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When Pigs Go Hog Wild : Animals: In a Riverside County river bottom, a growing population of swine pose a hazard both to people and the environment.

December 01, 1991|TED JOHNSON | SPECIAL TO THE TIMES

PEDLEY, Calif. — The thicket-like Santa Ana River bottom has for years been a notorious hiding place for fugitives, stolen cars and marijuana plants.

Those problems Riverside County authorities have been able to control.

They are not so sure, however, when it comes to an ever-growing population of domestic pigs, now running wild along a 7-mile stretch from Riverside west to the Prado Basin. Increasingly, horseback riders have spotted the elusive, 300- to 400-pound hogs bursting through bamboo-like grass and onto the county's popular Santa Ana River Regional Park trail system.

"They just crush right through the trail," said Mark Hernandez, who has spotted the pigs at least seven times in as many months when he took evening rides on the trails near Pedley, west of Riverside. "There's no warning. And they're huge."

Authorities fear that the population of the hogs, estimated from 300 to 400, could spiral out of control. Although they pose no apparent danger, parks officials and horse owners say that the pigs could scare horses, throwing inexperienced riders to the ground. No one has been hurt so far.

"It's going to be a danger pretty soon," said Hernandez, who sits on a special committee that is trying to come up with a way to get the hogs back to their livestock roots. "I know it's going to be a kid or an Orange County rider out here on the weekend that gets thrown from a horse."

County officials say the pigs were first seen in the region in 1985. But theories about how they got there vary; some say that they escaped from nearby hog auctions or farm pens, living off the land and multiplying ever since.

Other, more conspiratorial theories point at a disgruntled Rubidoux ranch owner who, they suspect, released about two dozen pigs to the wild as a way of getting back at the county over a land dispute.

Whatever the case, once they were free, the swine had no problem making the river their home. Pig experts say that they are attracted to the swampy area, where they can live on fruits, nuts and wild berries, and a host of other foods. At the same time, they can hide in the dense grass which grows to 12 to 15 feet high and shields parts of the river from above.

"They'll migrate right to the riverbed; that's their survival," said Sandy Tourigny, who runs Zar's Red Power Durocs, a pig farm in Mira Loma. "They start reverting back to the wild."

Pig experts say that by all accounts, the animals are not prone to attack. Some hogs may be growing inch-long tusks, but nothing close to the long tusks found on wild boars.

"If you go in there and start beating on them, like any animal, they are going to respond," Tourigny said. "Usually the pig is lying there. They're not going to go 'rrrrhr' to scare you."

Still, county officials warn that the pigs want to be left alone. Even though they have changed in the wild, they are still stubborn. As Hernandez was riding at dusk on Tuesday night, he sighted a herd of two dozen pigs crossing the trails. This time, one stopped and looked at him, he said.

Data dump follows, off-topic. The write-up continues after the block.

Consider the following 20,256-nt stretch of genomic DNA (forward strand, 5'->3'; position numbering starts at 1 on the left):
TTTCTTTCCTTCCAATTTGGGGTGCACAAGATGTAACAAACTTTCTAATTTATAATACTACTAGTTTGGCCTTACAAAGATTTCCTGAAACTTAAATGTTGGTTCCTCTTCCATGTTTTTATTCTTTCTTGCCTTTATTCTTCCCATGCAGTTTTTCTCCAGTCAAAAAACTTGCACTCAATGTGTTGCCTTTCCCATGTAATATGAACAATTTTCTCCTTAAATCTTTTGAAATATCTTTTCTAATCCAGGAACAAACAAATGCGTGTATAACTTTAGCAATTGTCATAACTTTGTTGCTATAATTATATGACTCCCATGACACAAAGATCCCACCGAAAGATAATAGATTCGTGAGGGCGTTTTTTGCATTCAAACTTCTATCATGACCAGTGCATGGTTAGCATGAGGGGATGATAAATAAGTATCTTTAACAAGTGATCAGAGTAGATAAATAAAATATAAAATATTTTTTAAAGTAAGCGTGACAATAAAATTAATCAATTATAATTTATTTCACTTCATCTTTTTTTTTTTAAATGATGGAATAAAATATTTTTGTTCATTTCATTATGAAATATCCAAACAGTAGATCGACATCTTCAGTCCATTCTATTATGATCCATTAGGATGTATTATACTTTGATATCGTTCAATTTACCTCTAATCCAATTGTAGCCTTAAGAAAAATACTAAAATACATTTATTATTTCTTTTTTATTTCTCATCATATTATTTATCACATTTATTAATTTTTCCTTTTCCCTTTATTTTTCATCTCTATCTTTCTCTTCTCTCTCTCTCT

"If you make any attempt toward them they will challenge you," Hernandez said. "I just tightened my reins, and one of the pigs grunted and took a few steps toward me."

But the problem goes beyond scaring the daylights out of equestrians. The pigs are apparently destroying the riverbed's natural habitat, home to the least Bell's vireo, a bird on the endangered species list. County officials call it yet another side effect of urban sprawl.

"You dump these pigs, and look what it's caused," said Paul Frandsen, deputy director of operations and natural resources for the county parks agency. "We know we're going to have to do something about it. It's not an easy issue."

Since the summer, the county parks agency has been working with the state Fish and Game Department and the U.S. Fish and Wildlife Service to study ways of curbing the population growth.

"Pigs are extremely destructive to the vegetation," said Carla Wakeman, a natural resource specialist for Riverside County. "Their rooting is destructive. They root for insects, earthworms, larvae. But it's not so much what they eat as what they destroy."

Population control will not be easy. Experts believe females can produce about five or six piglets to a litter, and can give birth as often as twice a year.

"It's like boom, boom, boom and you got pigs coming under your desk," Frandsen said. Even if a controlled hunt was allowed, hunters probably would not track down enough pigs to make a dent in the population. Conversely, "If you do nothing they will continue to grow."

Gun and archery clubs have offered to kill them, either from the ground or by helicopter. And some horse riders say that they already have seen hunters hauling off dead hogs, presumably for a barbecue.

But public officials say that a controlled hunt could become a political mud bath, and it might not make much of a dent in the pig population anyway.

"How do you go find one?" Frandsen said. "It would be hell to get them out."

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